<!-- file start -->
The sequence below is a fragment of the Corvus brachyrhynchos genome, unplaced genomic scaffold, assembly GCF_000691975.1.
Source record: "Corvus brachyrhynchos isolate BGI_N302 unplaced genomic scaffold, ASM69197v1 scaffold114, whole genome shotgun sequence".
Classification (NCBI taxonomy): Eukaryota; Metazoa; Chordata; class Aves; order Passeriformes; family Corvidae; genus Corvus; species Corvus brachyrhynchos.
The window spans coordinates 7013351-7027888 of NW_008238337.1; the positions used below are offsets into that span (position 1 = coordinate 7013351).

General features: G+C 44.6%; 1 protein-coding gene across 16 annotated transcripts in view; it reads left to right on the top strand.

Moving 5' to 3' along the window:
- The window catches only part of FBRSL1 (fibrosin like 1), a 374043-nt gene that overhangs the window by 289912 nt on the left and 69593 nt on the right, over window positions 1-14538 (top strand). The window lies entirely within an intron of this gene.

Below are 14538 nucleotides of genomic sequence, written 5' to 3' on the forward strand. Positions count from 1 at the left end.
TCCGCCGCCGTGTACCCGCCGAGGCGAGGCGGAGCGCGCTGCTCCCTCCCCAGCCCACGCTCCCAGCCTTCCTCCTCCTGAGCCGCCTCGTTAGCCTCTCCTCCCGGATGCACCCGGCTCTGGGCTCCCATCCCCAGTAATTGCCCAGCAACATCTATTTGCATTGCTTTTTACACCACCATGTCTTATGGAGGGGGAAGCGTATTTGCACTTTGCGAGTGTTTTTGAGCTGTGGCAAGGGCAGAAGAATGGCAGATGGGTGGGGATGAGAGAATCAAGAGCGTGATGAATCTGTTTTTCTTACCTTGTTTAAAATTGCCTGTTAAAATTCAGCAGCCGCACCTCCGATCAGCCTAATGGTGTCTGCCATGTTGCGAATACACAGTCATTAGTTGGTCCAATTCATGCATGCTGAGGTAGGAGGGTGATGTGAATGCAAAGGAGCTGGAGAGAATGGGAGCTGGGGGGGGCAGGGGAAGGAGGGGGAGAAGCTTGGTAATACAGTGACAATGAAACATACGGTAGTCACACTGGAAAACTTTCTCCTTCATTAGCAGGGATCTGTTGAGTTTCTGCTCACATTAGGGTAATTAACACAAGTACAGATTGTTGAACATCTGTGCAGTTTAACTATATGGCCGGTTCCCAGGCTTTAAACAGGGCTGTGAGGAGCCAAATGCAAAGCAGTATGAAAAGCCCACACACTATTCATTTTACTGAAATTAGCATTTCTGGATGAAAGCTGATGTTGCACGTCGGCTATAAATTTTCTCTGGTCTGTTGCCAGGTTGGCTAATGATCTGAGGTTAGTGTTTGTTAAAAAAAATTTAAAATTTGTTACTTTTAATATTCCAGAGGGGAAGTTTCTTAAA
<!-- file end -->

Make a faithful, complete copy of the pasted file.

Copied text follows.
The sequence below is a fragment of the Corvus brachyrhynchos genome, unplaced genomic scaffold, assembly GCF_000691975.1.
Source record: "Corvus brachyrhynchos isolate BGI_N302 unplaced genomic scaffold, ASM69197v1 scaffold114, whole genome shotgun sequence".
Classification (NCBI taxonomy): Eukaryota; Metazoa; Chordata; class Aves; order Passeriformes; family Corvidae; genus Corvus; species Corvus brachyrhynchos.
The window spans coordinates 7013351-7027888 of NW_008238337.1; the positions used below are offsets into that span (position 1 = coordinate 7013351).

General features: G+C 44.6%; 1 protein-coding gene across 16 annotated transcripts in view; it reads left to right on the top strand.

Moving 5' to 3' along the window:
- The window catches only part of FBRSL1 (fibrosin like 1), a 374043-nt gene that overhangs the window by 289912 nt on the left and 69593 nt on the right, over window positions 1-14538 (top strand). The window lies entirely within an intron of this gene.

Below are 14538 nucleotides of genomic sequence, written 5' to 3' on the forward strand. Positions count from 1 at the left end.
TCCGCCGCCGTGTACCCGCCGAGGCGAGGCGGAGCGCGCTGCTCCCTCCCCAGCCCACGCTCCCAGCCTTCCTCCTCCTGAGCCGCCTCGTTAGCCTCTCCTCCCGGATGCACCCGGCTCTGGGCTCCCATCCCCAGTAATTGCCCAGCAACATCTATTTGCATTGCTTTTTACACCACCATGTCTTATGGAGGGGGAAGCGTATTTGCACTTTGCGAGTGTTTTTGAGCTGTGGCAAGGGCAGAAGAATGGCAGATGGGTGGGGATGAGAGAATCAAGAGCGTGATGAATCTGTTTTTCTTACCTTGTTTAAAATTGCCTGTTAAAATTCAGCAGCCGCACCTCCGATCAGCCTAATGGTGTCTGCCATGTTGCGAATACACAGTCATTAGTTGGTCCAATTCATGCATGCTGAGGTAGGAGGGTGATGTGAATGCAAAGGAGCTGGAGAGAATGGGAGCTGGGGGGGGCAGGGGAAGGAGGGGGAGAAGCTTGGTAATACAGTGACAATGAAACATACGGTAGTCACACTGGAAAACTTTCTCCTTCATTAGCAGGGATCTGTTGAGTTTCTGCTCACATTAGGGTAATTAACACAAGTACAGATTGTTGAACATCTGTGCAGTTTAACTATATGGCCGGTTCCCAGGCTTTAAACAGGGCTGTGAGGAGCCAAATGCAAAGCAGTATGAAAAGCCCACACACTATTCATTTTACTGAAATTAGCATTTCTGGATGAAAGCTGATGTTGCACGTCGGCTATAAATTTTCTCTGGTCTGTTGCCAGGTTGGCTAATGATCTGAGGTTAGTGTTTGTTAAAAAAAATTTAAAATTTGTTACTTTTAATATTCCAGAGGGGAAGTTTCTTAAA